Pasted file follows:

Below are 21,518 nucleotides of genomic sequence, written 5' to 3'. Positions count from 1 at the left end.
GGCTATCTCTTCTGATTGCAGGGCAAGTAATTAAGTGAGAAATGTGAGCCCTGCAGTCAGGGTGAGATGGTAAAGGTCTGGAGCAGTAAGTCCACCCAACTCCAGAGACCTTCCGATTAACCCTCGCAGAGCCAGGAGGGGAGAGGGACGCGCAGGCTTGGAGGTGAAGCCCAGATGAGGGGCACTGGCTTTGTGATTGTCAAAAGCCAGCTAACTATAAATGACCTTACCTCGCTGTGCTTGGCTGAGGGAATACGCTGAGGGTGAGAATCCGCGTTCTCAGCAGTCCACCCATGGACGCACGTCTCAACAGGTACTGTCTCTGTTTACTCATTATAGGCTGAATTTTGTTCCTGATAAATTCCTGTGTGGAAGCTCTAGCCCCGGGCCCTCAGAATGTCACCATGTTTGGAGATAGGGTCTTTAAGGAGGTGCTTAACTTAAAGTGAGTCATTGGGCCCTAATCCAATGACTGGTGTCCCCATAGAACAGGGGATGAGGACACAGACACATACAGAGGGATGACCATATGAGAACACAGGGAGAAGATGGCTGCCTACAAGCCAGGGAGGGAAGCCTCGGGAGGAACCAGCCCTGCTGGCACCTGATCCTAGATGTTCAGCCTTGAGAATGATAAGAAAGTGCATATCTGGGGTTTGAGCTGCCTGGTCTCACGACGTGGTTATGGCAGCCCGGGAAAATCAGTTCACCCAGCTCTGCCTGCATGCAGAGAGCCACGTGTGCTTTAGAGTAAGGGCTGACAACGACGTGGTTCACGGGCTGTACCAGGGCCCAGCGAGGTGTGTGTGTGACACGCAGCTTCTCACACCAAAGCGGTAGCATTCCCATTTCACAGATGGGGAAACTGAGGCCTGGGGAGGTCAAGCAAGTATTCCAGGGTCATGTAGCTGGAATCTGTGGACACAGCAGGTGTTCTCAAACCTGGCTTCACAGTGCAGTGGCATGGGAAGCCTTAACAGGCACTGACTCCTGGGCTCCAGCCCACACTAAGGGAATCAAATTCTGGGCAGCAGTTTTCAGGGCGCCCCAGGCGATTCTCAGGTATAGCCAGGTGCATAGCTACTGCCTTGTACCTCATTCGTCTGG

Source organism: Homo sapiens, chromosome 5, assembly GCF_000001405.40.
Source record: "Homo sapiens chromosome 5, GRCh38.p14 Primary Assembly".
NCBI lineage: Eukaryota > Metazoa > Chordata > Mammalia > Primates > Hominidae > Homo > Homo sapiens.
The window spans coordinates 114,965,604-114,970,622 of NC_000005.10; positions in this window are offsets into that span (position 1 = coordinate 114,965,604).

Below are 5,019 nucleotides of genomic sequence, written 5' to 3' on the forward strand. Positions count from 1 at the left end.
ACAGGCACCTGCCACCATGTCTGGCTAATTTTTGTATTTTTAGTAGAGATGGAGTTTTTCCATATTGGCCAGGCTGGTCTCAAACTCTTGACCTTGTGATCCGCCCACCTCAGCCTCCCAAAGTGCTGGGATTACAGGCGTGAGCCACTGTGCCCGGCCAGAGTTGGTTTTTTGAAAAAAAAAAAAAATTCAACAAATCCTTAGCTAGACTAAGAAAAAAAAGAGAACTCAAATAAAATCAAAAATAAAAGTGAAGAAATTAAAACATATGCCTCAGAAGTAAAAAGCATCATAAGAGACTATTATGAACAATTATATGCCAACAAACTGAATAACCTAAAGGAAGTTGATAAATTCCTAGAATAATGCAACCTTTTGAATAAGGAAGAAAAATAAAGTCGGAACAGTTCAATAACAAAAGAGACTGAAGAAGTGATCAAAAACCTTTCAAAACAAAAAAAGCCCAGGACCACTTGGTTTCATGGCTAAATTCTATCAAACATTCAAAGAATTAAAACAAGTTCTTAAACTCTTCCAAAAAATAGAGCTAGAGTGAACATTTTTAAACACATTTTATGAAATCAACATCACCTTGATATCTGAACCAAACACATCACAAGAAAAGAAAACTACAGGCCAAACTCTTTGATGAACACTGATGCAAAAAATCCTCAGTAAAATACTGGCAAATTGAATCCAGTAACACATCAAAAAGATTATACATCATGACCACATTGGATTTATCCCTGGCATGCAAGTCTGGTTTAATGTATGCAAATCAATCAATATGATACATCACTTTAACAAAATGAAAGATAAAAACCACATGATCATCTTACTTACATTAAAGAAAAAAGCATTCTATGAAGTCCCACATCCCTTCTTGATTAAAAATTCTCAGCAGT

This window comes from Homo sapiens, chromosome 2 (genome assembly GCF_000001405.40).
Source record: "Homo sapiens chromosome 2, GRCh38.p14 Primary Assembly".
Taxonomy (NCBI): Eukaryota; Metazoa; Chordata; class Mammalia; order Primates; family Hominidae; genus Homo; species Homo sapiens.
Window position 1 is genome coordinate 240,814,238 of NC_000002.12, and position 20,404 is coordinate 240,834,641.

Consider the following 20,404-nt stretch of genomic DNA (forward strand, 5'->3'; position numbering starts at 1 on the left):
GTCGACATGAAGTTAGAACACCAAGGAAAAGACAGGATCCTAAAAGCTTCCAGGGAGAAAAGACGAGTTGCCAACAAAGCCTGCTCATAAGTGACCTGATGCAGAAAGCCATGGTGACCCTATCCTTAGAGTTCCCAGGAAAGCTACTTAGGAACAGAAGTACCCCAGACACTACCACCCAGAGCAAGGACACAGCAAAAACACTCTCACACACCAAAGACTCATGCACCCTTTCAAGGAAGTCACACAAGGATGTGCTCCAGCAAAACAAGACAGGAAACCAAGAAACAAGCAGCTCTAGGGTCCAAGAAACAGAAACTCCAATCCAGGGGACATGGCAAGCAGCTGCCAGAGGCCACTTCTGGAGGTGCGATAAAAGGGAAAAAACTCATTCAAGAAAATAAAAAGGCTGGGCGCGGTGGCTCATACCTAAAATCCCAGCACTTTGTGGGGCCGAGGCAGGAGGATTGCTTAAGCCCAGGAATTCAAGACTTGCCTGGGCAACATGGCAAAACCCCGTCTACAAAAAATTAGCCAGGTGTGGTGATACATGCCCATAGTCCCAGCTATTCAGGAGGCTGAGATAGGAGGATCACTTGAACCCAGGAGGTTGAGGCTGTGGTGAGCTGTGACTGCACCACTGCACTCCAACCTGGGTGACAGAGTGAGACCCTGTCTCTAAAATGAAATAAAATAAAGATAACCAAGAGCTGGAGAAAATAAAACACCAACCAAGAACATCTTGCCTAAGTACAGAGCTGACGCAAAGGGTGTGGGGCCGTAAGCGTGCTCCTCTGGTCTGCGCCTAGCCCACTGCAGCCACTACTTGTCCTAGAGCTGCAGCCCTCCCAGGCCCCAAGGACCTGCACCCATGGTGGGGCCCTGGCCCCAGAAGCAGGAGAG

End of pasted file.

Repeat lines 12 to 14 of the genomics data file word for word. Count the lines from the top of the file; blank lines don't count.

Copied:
Window position 1 is genome coordinate 240,814,238 of NC_000002.12, and position 20,404 is coordinate 240,834,641.

Consider the following 20,404-nt stretch of genomic DNA (forward strand, 5'->3'; position numbering starts at 1 on the left):
GTCGACATGAAGTTAGAACACCAAGGAAAAGACAGGATCCTAAAAGCTTCCAGGGAGAAAAGACGAGTTGCCAACAAAGCCTGCTCATAAGTGACCTGATGCAGAAAGCCATGGTGACCCTATCCTTAGAGTTCCCAGGAAAGCTACTTAGGAACAGAAGTACCCCAGACACTACCACCCAGAGCAAGGACACAGCAAAAACACTCTCACACACCAAAGACTCATGCACCCTTTCAAGGAAGTCACACAAGGATGTGCTCCAGCAAAACAAGACAGGAAACCAAGAAACAAGCAGCTCTAGGGTCCAAGAAACAGAAACTCCAATCCAGGGGACATGGCAAGCAGCTGCCAGAGGCCACTTCTGGAGGTGCGATAAAAGGGAAAAAACTCATTCAAGAAAATAAAAAGGCTGGGCGCGGTGGCTCATACCTAAAATCCCAGCACTTTGTGGGGCCGAGGCAGGAGGATTGCTTAAGCCCAGGAATTCAAGACTTGCCTGGGCAACATGGCAAAACCCCGTCTACAAAAAATTAGCCAGGTGTGGTGATACATGCCCATAGTCCCAGCTATTCAGGAGGCTGAGATAGGAGGATCACTTGAACCCAGGAGGTTGAGGCTGTGGTGAGCTGTGACTGCACCACTGCACTCCAACCTGGGTGACAGAGTGAGACCCTGTCTCTAAAATGAAATAAAATAAAGATAACCAAGAGCTGGAGAAAATAAAACACCAACCAAGAACATCTTGCCTAAGTACAGAGCTGACGCAAAGGGTGTGGGGCCGTAAGCGTGCTCCTCTGGTCTGCGCCTAGCCCACTGCAGCCACTACTTGTCCTAGAGCTGCAGCCCTCCCAGGCCCCAAGGACCTGCACCCATGGTGGGGCCCTGGCCCCAGAAGCAGGAGAG